Some of your most-used walking or hiking shoes/boots may end up being lightweight, low-cut trail shoes. That makes these Danner Trail 2650 shoes worth a second look.
by Leon Pantenburg
Disclaimer: I bought these shoes to wear and review. Danner is not a Survivalcommonsense sponsor, and nobody from Danner or any other company had any input in this review. These are my opinions, and all I ever promise in any review is a fair shake.
My most-worn hikers are generally a low cut trail shoe. These are what I wear mainly in urban settings, because of the light weight, coolness and the easy on and off.
I walk a couple miles every night in a nearby park. For me, this is a time for exercise and relaxation. I can think well while walking. My gear usually includes a pen and notebook to jot down thoughts, ideas for stories or musings. I also have a nine-year old black Lab as an office supervisor. She makes sure I don’t spend too much time behind the computer screen, and she insists we walk right about dusk.
These nightly walks allow me to break in shoes quickly, and I may wear anything from flip-flops to heavily insulated hunting boots, depending on the weather. Most of the time, though, I’ll wear a pair of trail shoes. That is one reason I was interested in the Danner Trail 2650. I’m a long-time Danner user, and have always had good luck with Danner products. The Trail 2650 gets it name from the 2,650 miles of the Pacific Crest Trail.
Trails like the Appalachian and PCT are – in most places – generally well-worn paths that don’t challenge footwear all that much. (For 20 years I lived within striking distance of the PCT in Oregon. I hiked on it a lot. When I lived in Virginia, my home was not far from the AT. I did some hiking on it.) For most of the distance on both trails, a heavy boot with aggressive tread is not needed. In fact, a heavy boot can be tremendous overkill which only adds additional weight to your feet. Over a long hike, that extra pound or so on each foot adds up, and you will tire more rapidly.
Flashback: I learned to appreciate trails shoes in Yellowstone National Park in August, 1977. I was hiking the Thorofare Creek/South Loop and was wearing a pair of full-grain leather hiking boots. But I had a pair of Adidas running shoes along as a backup, and to wear while crossing the many creeks on the trail. I ended up hiking much of the trail in soggy Adidas with no socks. A pair of lightweight trail shoes, in addition to your sturdy boots is a good idea, especially on an extended trek.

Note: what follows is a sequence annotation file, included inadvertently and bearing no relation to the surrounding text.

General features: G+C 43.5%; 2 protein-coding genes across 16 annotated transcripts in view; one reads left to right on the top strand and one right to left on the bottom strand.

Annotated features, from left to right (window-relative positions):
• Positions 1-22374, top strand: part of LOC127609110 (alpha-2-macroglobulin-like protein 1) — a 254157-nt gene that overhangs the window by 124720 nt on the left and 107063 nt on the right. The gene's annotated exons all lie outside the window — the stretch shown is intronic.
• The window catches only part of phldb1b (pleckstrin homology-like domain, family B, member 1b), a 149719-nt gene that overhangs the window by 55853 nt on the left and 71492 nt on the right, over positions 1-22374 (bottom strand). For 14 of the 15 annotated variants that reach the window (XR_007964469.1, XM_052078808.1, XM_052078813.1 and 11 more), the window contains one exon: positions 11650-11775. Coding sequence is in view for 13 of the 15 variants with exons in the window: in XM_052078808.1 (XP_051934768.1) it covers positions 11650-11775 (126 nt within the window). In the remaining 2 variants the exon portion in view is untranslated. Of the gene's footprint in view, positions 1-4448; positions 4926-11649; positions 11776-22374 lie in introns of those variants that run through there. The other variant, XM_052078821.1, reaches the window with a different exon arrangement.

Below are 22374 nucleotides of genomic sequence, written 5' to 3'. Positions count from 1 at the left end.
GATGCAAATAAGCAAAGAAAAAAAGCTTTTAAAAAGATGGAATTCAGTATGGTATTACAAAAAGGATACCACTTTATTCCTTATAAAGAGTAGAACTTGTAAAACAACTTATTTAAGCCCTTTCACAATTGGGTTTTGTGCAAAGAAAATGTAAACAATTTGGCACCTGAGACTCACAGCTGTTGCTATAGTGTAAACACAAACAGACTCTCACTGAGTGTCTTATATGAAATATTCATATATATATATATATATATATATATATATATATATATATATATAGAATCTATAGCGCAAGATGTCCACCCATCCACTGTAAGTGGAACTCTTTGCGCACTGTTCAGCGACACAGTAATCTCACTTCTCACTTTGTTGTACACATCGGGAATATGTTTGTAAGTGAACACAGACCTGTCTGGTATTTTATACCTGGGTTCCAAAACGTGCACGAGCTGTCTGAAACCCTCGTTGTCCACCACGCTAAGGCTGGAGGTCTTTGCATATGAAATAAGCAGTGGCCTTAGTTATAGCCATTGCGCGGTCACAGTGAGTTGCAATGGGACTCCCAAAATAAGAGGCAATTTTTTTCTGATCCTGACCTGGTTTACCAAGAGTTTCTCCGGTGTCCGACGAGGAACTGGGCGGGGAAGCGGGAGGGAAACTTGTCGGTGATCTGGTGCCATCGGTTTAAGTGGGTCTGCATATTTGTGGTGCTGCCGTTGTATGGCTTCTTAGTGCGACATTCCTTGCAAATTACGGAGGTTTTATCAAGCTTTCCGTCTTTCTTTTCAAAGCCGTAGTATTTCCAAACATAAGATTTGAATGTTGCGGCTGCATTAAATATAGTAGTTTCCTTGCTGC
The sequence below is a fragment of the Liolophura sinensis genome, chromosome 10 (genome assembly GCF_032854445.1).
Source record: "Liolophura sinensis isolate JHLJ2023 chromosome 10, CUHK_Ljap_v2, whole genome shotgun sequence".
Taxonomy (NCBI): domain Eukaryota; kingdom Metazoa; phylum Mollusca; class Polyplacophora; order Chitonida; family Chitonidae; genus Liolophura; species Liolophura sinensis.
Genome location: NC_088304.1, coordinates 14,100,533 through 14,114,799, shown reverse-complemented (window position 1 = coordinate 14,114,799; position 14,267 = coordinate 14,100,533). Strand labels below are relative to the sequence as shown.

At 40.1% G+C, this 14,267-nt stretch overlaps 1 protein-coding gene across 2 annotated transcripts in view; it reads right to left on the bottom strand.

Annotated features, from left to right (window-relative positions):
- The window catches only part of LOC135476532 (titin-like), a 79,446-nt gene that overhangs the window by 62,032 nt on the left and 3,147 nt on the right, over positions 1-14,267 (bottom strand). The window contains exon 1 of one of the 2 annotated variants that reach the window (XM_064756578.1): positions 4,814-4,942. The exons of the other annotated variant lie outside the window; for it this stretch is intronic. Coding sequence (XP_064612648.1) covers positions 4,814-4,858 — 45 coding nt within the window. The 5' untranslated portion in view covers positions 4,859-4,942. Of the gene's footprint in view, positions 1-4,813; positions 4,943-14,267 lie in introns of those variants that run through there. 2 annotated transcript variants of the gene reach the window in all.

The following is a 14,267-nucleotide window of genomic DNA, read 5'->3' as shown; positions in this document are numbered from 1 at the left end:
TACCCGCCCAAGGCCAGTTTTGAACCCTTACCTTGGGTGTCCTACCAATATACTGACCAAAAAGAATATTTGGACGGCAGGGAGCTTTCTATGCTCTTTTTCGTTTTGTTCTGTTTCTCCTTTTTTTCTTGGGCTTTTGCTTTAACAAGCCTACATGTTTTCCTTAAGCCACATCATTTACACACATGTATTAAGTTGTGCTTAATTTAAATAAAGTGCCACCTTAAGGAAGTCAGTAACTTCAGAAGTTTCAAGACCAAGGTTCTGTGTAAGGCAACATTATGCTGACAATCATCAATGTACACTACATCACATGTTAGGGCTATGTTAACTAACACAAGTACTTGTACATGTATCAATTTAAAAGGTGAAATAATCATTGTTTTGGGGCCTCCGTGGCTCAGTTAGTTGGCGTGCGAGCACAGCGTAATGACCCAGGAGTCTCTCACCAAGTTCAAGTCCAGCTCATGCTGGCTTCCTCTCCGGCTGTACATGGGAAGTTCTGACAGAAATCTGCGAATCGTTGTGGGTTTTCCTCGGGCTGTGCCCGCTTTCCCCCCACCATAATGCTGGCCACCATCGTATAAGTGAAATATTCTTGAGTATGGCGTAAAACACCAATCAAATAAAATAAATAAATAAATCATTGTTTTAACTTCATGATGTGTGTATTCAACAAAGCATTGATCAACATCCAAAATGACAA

Built to move quickly and confidently through rough terrain, Danner claims, the Trail 2650 can easily fill the role of a lightweight hiker or trainer. Using a Trailguard TPU shank and an EXO Heel System, the Trail 2650 is both lightweight and provides stability on challenging grounds.
Specifications of the Danner Trail 2650
|Weight||24 oz per pair|
The good stuff
EXO Heel System:
The EXO system grips the heel up around the point of the heel, thus resulting in minimal contact between the heel and the back of the shoe. This is one aspect that makes the Trail 2650 an outstanding trail shoe. My experience is that most blisters develop first on your heel. This is particularly evident when you’re hiking uphill, and the heel tends to slide to the back of the shoe.
The EXO system surrounds the heel with padding in just the right places. I never noticed any rubbing or chaffing in the heel area from day one. Stability is key, according to the Danner website. If your foot isn’t secure, you increase opportunity for slippage and blisters. Preventing that from happening is the job of a heel counter — traditionally a rigid component inside the boot. While this method is effective at locking the heel in place, the Trail 2650 shifts the heel counter to the outside of the shoe. By using a softer material and moving it away from the foot, the EXO Heel System provides a secure fit and increased comfort.